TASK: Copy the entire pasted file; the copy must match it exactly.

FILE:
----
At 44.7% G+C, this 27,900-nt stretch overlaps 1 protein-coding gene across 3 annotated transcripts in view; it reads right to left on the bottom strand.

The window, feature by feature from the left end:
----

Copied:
At 44.7% G+C, this 27,900-nt stretch overlaps 1 protein-coding gene across 3 annotated transcripts in view; it reads right to left on the bottom strand.

The window, feature by feature from the left end: